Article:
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Re: [PATCH GCC]Add 'force-dwarf-lexical-blocks' command line option
- From: "Joseph S. Myers" <joseph at codesourcery dot com>
- To: "Herman, Andrei" <Andrei_Herman at codesourcery dot com>
- Cc: "gcc-patches at gcc dot gnu dot org" <gcc-patches at gcc dot gnu dot org>, "Herman_Andrei at mentor dot com" <Herman_Andrei at relay1 dot mentorg dot com>
- Date: Wed, 7 May 2014 18:00:59 +0000
- Subject: Re: [PATCH GCC]Add 'force-dwarf-lexical-blocks' command line option
- Authentication-results: sourceware.org; auth=none
- References: <FEC4CADEDABC9E40A1EC17465AAC8402AE41BF45 at EU-MBX-04 dot mgc dot mentorg dot com>
On Wed, 7 May 2014, Herman, Andrei wrote:
> When this flag is set, a DW_TAG_lexical_block DIE will be emitted for every
> function body, loop body, switch body, case statement, if-then and if-else
> statement, even if the body is a single statement.
> Likewise, a lexical block will be emitted for the first label of a labeled
> statement. This block ends at the end of the current lexical scope, or when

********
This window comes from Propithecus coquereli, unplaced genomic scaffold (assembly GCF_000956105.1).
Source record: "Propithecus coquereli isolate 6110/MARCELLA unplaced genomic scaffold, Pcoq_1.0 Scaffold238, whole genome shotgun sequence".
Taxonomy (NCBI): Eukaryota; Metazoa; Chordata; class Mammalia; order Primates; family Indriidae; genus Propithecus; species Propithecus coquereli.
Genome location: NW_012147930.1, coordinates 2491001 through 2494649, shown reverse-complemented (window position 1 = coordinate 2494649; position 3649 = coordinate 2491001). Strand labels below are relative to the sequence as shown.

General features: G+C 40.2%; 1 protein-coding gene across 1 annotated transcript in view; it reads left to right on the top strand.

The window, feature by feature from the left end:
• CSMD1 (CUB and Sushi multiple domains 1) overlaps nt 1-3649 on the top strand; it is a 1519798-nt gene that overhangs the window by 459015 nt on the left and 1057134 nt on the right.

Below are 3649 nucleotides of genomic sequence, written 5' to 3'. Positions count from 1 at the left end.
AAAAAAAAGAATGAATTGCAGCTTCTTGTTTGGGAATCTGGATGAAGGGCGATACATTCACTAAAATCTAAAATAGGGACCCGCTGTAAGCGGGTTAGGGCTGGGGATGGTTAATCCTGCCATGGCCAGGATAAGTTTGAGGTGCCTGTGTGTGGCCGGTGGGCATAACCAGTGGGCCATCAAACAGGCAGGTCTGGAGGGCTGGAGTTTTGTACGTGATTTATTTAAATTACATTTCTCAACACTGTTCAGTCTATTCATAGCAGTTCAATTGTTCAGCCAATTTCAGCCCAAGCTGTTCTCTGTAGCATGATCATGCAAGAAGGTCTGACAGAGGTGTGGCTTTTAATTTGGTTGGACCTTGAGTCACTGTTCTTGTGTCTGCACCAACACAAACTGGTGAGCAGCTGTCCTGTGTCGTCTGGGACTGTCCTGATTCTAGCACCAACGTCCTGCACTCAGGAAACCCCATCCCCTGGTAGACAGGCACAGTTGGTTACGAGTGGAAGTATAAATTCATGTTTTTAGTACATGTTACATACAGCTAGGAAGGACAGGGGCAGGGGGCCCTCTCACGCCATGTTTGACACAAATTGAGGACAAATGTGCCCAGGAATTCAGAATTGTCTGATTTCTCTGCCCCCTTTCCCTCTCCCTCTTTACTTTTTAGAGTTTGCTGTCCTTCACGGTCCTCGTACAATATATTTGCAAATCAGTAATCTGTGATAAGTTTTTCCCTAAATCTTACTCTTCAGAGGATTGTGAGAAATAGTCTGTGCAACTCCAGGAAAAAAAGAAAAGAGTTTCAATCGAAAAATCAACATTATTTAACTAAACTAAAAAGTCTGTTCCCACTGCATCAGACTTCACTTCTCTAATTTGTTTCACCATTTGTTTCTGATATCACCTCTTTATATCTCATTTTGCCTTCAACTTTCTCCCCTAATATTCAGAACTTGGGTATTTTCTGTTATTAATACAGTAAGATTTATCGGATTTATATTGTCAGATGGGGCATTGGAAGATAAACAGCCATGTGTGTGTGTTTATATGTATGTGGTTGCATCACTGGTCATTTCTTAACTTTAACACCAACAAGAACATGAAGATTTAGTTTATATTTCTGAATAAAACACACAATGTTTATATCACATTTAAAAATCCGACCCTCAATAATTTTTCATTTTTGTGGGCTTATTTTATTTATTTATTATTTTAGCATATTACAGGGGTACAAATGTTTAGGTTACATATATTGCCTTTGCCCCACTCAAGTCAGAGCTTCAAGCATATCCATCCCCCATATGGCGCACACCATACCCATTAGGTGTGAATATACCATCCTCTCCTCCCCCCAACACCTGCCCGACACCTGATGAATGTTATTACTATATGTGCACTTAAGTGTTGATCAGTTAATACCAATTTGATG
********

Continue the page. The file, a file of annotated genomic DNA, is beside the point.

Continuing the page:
> a break, continue, goto or return statement is encountered at the same lexical
> scope level.
> Consequently, any case in a switch statement that does not flow through to
> the next case, will have its own dwarf lexical block.
The documentation appears to suggest it's purely about debug info and has
no effect on language semantics. However, the implementation appears to
force C99 scoping rules. I don't think it's appropriate for a debug info
option to have that effect; that is, gcc.dg/c90-scope-1.c should still
pass even with the option enabled (more generally, the whole C testsuite
should be verified to work with the option enabled). I suspect the
changes adding scopes for labels would also affect language semantics;
it's valid in C to have a declaration (not having variably modified type)
after one case in a switch statement that gets used in another case even
when control does not flow through.
If you can't avoid affecting language semantics then you need to be very
clear in the documentation that the option makes some invalid programs
valid and vice versa and changes the semantics of some valid programs
(even if you then assert the affected cases are uncommon in real C code).
Joseph S. Myers